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Ok, I'll try that too.



If you would ever consider putting a quote in the guidelines, I heartily recommend and humbly submit Teddy Roosevelt's Man in the Arena

  It is not the critic who counts; not the man who points 
  out how the strong man stumbles, or where the doer of deeds
  could have done them better. The credit belongs to the man
  who is actually in the arena, whose face is marred by dust
  and sweat and blood; who strives valiantly; who errs, who
  comes short again and again, because there is no effort
  without error and shortcoming; but who does actually strive
  to do the deeds; who knows great enthusiasms, the great 
  devotions; who spends himself in a worthy cause; who at the
  best knows in the end the triumph of high achievement, and
  who at the worst, if he fails, at least fails while daring
  greatly, so that his place shall never be with those cold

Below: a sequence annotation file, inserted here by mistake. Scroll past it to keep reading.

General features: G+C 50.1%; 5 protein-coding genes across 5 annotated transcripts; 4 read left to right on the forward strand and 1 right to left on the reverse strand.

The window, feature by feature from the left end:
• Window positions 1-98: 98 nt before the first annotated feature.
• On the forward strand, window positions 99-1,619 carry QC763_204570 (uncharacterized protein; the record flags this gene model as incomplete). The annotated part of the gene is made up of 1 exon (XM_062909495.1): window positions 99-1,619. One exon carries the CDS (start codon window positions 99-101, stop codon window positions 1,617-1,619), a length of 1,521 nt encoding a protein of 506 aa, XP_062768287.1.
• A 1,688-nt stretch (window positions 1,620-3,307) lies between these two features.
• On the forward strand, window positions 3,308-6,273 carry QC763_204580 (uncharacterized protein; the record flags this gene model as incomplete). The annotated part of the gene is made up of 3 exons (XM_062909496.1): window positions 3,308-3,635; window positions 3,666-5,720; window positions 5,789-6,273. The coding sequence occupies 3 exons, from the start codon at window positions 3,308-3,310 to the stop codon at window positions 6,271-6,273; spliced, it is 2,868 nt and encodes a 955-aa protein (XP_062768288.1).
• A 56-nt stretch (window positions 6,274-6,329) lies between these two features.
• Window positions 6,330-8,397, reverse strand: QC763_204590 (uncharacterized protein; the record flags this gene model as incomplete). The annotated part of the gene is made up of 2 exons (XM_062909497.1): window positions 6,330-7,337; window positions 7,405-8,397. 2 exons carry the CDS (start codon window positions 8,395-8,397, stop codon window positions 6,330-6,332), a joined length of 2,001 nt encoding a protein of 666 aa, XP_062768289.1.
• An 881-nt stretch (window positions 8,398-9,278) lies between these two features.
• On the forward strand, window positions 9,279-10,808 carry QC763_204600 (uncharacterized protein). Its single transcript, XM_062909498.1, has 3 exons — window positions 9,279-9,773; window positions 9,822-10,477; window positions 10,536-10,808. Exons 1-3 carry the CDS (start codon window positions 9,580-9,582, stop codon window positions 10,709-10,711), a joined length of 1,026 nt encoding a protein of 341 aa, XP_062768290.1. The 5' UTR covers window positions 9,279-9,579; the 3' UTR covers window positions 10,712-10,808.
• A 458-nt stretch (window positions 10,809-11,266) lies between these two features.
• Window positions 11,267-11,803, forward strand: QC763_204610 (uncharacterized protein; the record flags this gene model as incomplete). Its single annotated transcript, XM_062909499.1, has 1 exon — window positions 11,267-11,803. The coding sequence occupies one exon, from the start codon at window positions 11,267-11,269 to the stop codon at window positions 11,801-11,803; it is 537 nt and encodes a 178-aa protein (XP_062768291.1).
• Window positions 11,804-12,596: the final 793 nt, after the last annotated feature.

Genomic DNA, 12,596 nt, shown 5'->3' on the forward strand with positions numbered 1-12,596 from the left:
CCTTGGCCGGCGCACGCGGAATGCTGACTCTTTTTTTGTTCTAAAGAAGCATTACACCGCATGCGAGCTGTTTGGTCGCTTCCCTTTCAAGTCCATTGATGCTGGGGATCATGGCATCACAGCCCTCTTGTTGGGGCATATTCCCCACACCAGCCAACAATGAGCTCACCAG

and timid souls who neither know victory nor defeat.
http://en.wikipedia.org/wiki/Citizenship_in_a_Republic


The man in the arena. Classic. And fitting with the theme of entrepreneurship too, at least for me. When I started my first company I went to a business after hours event to meet and learn from people who'd done it before. One very bright woman took me aside into an office away from the party, told me there's one thing I need to know about business and that it's about the journey, not the destination then she turned on a computer, went online, and printed out this exact quote. She said its what got her through the hard times and after having to read it many times I can say it gets me through them too.